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Browsing named entities in The Daily Dispatch: November 20, 1861., [Electronic resource].

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Gidron Welles (search for this): article 1
nounces to the navy and to the country its high gratification at the brilliant success of the combined navy and army forces, respectively commanded by Flag Officer S. F. Dupont and Brig. General T. W. Sherman, in the capture of Forts Walker and Beauregard, commanding the entrance to Port Royal harbor, South Carolina. To commemorate this signal victory, it is ordered that a national salute be fired from each Navy-yard at meridian on the day after the receipt of this order. (Signed) Gidron Welles, Secretary Navy. Fremont's removal — affairs at Springfield. The Springfield (Mo.) correspondent of the New York Times gives an amusing account of the state of affairs at Springfield immediately preceding and following the removal of Fremont. The following extracts are worthy the perusal of our readers: The removal. "Late on Saturday night, one of three messengers sent forward by Col. Leonard Sweet, from St. Louis, succeeded including the vigilance of the guards stat
Leonard Sweet (search for this): article 1
-yard at meridian on the day after the receipt of this order. (Signed) Gidron Welles, Secretary Navy. Fremont's removal — affairs at Springfield. The Springfield (Mo.) correspondent of the New York Times gives an amusing account of the state of affairs at Springfield immediately preceding and following the removal of Fremont. The following extracts are worthy the perusal of our readers: The removal. "Late on Saturday night, one of three messengers sent forward by Col. Leonard Sweet, from St. Louis, succeeded including the vigilance of the guards stationed to prevent access to Gen. Fremont's headquarters, and served on the General personally the orders from Washington. Upon this there was, of course, unutterable consternation and commotion in and around headquarters, and it appeared doubtful for several hours what course General Fremont would pursue. Many of his leading personal adherents, chiefly of the Tentonic stripe, were in favor of disregarding the rem
North Carolina (North Carolina, United States) (search for this): article 1
er was pitched headforemost, the place is a changed town and a changed post to-day. Permission asked to carry the children of the late Senator Douglas to North Carolina. A gentleman arrived here to-day from North Carolina, for the purpose of obtaining permission to carry to that State the two children of the late Senator North Carolina, for the purpose of obtaining permission to carry to that State the two children of the late Senator Stephen A. Douglas. It appears that these boys are entitled to large estates in North Carolina and Mississippi, which under the recently enacted law of the rebel Confederacy, are in danger of confiscation on account of the non-residence of the children, although they are infants. The relatives of their mother are anxious that thNorth Carolina and Mississippi, which under the recently enacted law of the rebel Confederacy, are in danger of confiscation on account of the non-residence of the children, although they are infants. The relatives of their mother are anxious that they shall be brought South to secure their rights in this property. They are also desirous that Mrs. Douglas shall accompany them if she will consent. The Government has recently concluded not to grant passes to go beyond the lines of the Federal army for such purposes, as it intends to take such action as will render utterly nul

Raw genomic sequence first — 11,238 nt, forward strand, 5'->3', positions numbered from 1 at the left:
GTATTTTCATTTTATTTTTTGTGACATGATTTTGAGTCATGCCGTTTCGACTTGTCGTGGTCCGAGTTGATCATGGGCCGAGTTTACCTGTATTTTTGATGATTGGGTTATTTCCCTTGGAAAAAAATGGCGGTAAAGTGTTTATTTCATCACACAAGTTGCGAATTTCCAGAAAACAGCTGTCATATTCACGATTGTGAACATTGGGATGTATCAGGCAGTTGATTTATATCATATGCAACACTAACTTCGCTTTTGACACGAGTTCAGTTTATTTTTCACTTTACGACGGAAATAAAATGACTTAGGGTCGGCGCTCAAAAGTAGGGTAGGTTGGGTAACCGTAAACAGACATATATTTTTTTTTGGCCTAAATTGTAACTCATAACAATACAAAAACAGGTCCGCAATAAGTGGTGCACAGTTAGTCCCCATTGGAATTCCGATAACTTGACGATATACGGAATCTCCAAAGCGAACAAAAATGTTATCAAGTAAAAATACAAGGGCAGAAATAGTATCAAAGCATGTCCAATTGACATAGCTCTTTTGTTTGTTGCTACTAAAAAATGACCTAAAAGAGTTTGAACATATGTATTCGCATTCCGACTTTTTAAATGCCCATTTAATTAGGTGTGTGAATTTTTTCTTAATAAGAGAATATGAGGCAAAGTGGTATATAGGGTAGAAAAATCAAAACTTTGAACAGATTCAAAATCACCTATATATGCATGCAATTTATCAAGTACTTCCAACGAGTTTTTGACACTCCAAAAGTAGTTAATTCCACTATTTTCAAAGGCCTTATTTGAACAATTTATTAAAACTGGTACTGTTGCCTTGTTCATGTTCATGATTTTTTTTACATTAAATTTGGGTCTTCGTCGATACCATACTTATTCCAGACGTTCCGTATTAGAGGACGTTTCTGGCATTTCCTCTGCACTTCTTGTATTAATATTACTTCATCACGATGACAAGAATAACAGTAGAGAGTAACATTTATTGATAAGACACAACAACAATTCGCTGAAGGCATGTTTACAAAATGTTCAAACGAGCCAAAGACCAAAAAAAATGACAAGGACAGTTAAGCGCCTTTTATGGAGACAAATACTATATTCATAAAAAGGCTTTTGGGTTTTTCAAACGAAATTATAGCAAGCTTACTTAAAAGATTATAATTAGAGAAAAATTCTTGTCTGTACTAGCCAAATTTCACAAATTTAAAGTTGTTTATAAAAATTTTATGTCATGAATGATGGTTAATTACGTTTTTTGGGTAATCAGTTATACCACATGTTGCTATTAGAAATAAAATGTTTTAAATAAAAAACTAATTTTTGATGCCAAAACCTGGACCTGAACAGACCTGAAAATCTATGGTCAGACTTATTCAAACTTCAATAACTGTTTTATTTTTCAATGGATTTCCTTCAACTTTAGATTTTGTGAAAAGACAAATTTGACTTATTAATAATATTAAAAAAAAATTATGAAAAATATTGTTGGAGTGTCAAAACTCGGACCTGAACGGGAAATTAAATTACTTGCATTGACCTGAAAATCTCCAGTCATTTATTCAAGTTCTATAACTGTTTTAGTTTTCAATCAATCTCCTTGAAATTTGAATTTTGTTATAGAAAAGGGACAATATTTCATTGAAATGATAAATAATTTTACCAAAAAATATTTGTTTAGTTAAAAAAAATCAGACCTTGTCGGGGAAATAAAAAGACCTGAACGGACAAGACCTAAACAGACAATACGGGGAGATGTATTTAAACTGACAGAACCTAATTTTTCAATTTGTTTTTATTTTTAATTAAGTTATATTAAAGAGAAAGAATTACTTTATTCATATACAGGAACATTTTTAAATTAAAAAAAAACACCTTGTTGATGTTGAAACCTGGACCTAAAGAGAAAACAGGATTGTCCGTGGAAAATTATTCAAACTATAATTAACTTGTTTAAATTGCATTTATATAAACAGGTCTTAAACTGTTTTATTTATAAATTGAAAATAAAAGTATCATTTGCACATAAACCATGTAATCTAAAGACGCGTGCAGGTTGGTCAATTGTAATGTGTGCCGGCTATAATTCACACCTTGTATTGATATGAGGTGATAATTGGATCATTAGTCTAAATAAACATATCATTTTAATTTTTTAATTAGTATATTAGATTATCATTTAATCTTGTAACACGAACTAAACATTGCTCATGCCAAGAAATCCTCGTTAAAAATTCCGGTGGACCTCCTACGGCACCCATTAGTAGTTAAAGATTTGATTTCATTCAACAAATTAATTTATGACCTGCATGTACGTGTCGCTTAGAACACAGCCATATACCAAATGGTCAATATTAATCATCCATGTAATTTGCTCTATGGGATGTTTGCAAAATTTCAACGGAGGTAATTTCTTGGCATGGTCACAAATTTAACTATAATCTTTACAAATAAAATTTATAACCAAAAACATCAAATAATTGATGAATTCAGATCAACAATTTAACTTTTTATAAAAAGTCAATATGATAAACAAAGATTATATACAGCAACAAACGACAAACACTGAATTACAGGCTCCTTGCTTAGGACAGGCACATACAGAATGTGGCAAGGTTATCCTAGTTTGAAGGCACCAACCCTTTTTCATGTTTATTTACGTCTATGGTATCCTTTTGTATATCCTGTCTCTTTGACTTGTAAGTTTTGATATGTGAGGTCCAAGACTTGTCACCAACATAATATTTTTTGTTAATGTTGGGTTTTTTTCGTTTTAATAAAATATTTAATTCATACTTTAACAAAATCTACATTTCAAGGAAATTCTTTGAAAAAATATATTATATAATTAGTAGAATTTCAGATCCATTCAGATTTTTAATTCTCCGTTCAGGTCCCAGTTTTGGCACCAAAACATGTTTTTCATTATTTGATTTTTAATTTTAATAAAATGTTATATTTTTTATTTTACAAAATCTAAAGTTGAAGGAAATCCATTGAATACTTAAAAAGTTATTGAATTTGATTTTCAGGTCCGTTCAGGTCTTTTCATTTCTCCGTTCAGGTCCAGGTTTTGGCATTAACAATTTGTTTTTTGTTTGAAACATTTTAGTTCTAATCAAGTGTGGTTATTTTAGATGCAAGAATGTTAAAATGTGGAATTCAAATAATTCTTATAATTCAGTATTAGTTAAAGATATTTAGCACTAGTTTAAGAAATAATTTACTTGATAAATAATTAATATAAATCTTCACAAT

South Carolina (South Carolina, United States) (search for this): article 1
amer Bienville, arrived here at noon to-day, bringing official dispatches from the Great Expedition. He is also the bearer of two of the Rebels' "Confederate flags," one Rebel Palmetto flag, and also brings the American flag first planted in South Carolina over Fort Walker. Capt. Steedman reports that the captured forts are magnificent, with covered ways and bomb- proofs. All that our troops had to do was to occupy them. They can be held against any force. Among the most efficient vn at the brilliant success of the combined navy and army forces, respectively commanded by Flag Officer S. F. Dupont and Brig. General T. W. Sherman, in the capture of Forts Walker and Beauregard, commanding the entrance to Port Royal harbor, South Carolina. To commemorate this signal victory, it is ordered that a national salute be fired from each Navy-yard at meridian on the day after the receipt of this order. (Signed) Gidron Welles, Secretary Navy. Fremont's removal — affairs a
Beaufort, S. C. (South Carolina, United States) (search for this): article 1
he gale and under fire, was perfect. The negroes are wild and plundering their masters' houses. The whites have been driving the negroes away by force and shooting them down, but they still come down to the gun-boats. The moment Gen. Drayton took to his horse in the panic of the 7th, his two hundred servants went directly to the Wabash. This is worthy of notice, as putting down the nonsense that slaves were ready to fight for their masters. They surrounded Capt. Ammen in crowds, at Beaufort, one of them calling out, in the joy of his heart, "I didn't think you could do it, massa. " Order of Congratulation to the army and Navy. On the reception of the official dispatches the following order was issued: General Order. This Department announces to the navy and to the country its high gratification at the brilliant success of the combined navy and army forces, respectively commanded by Flag Officer S. F. Dupont and Brig. General T. W. Sherman, in the capture o